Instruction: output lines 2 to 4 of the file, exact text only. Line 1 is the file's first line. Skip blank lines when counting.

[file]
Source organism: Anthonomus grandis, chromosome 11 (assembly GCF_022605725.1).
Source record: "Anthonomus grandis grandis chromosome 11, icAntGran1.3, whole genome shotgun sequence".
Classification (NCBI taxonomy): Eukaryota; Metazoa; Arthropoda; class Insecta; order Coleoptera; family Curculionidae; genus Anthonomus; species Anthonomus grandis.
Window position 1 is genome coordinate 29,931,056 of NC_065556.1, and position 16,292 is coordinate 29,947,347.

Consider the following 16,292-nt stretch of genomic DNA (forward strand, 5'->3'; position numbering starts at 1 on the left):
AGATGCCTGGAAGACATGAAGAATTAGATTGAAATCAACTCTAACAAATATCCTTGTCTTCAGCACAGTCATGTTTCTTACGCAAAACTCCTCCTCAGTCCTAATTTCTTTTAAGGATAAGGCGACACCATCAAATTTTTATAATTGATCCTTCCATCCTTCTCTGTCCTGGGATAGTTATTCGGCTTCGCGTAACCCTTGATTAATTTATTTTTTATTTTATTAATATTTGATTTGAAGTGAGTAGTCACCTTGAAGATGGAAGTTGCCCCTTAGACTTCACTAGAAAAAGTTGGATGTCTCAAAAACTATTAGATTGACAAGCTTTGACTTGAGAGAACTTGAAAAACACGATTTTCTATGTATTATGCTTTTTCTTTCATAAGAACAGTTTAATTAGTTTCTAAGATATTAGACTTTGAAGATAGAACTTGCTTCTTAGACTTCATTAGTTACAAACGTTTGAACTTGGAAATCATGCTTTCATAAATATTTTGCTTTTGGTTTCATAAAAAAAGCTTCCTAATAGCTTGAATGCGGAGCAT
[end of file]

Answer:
Source record: "Anthonomus grandis grandis chromosome 11, icAntGran1.3, whole genome shotgun sequence".
Classification (NCBI taxonomy): Eukaryota; Metazoa; Arthropoda; class Insecta; order Coleoptera; family Curculionidae; genus Anthonomus; species Anthonomus grandis.
Window position 1 is genome coordinate 29,931,056 of NC_065556.1, and position 16,292 is coordinate 29,947,347.